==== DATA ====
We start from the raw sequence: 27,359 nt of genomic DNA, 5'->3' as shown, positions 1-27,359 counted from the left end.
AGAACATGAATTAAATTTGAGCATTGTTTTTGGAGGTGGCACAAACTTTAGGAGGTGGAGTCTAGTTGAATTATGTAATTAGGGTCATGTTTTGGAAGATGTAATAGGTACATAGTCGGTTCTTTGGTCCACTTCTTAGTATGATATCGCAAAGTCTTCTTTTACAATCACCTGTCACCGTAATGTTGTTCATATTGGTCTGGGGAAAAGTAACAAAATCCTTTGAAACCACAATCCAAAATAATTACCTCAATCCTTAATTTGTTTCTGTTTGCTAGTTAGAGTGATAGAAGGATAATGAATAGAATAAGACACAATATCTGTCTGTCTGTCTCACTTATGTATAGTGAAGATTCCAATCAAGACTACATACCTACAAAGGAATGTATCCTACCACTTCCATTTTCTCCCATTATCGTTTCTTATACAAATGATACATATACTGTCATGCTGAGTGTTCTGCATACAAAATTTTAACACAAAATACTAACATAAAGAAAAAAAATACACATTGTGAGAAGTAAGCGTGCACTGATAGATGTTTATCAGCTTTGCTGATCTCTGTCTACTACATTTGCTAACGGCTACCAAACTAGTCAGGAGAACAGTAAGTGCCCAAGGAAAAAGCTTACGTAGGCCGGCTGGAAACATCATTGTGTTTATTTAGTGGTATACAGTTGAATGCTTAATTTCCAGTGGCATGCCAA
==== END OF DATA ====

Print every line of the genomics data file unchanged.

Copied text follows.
We start from the raw sequence: 27,359 nt of genomic DNA, 5'->3' as shown, positions 1-27,359 counted from the left end.
AGAACATGAATTAAATTTGAGCATTGTTTTTGGAGGTGGCACAAACTTTAGGAGGTGGAGTCTAGTTGAATTATGTAATTAGGGTCATGTTTTGGAAGATGTAATAGGTACATAGTCGGTTCTTTGGTCCACTTCTTAGTATGATATCGCAAAGTCTTCTTTTACAATCACCTGTCACCGTAATGTTGTTCATATTGGTCTGGGGAAAAGTAACAAAATCCTTTGAAACCACAATCCAAAATAATTACCTCAATCCTTAATTTGTTTCTGTTTGCTAGTTAGAGTGATAGAAGGATAATGAATAGAATAAGACACAATATCTGTCTGTCTGTCTCACTTATGTATAGTGAAGATTCCAATCAAGACTACATACCTACAAAGGAATGTATCCTACCACTTCCATTTTCTCCCATTATCGTTTCTTATACAAATGATACATATACTGTCATGCTGAGTGTTCTGCATACAAAATTTTAACACAAAATACTAACATAAAGAAAAAAAATACACATTGTGAGAAGTAAGCGTGCACTGATAGATGTTTATCAGCTTTGCTGATCTCTGTCTACTACATTTGCTAACGGCTACCAAACTAGTCAGGAGAACAGTAAGTGCCCAAGGAAAAAGCTTACGTAGGCCGGCTGGAAACATCATTGTGTTTATTTAGTGGTATACAGTTGAATGCTTAATTTCCAGTGGCATGCCAA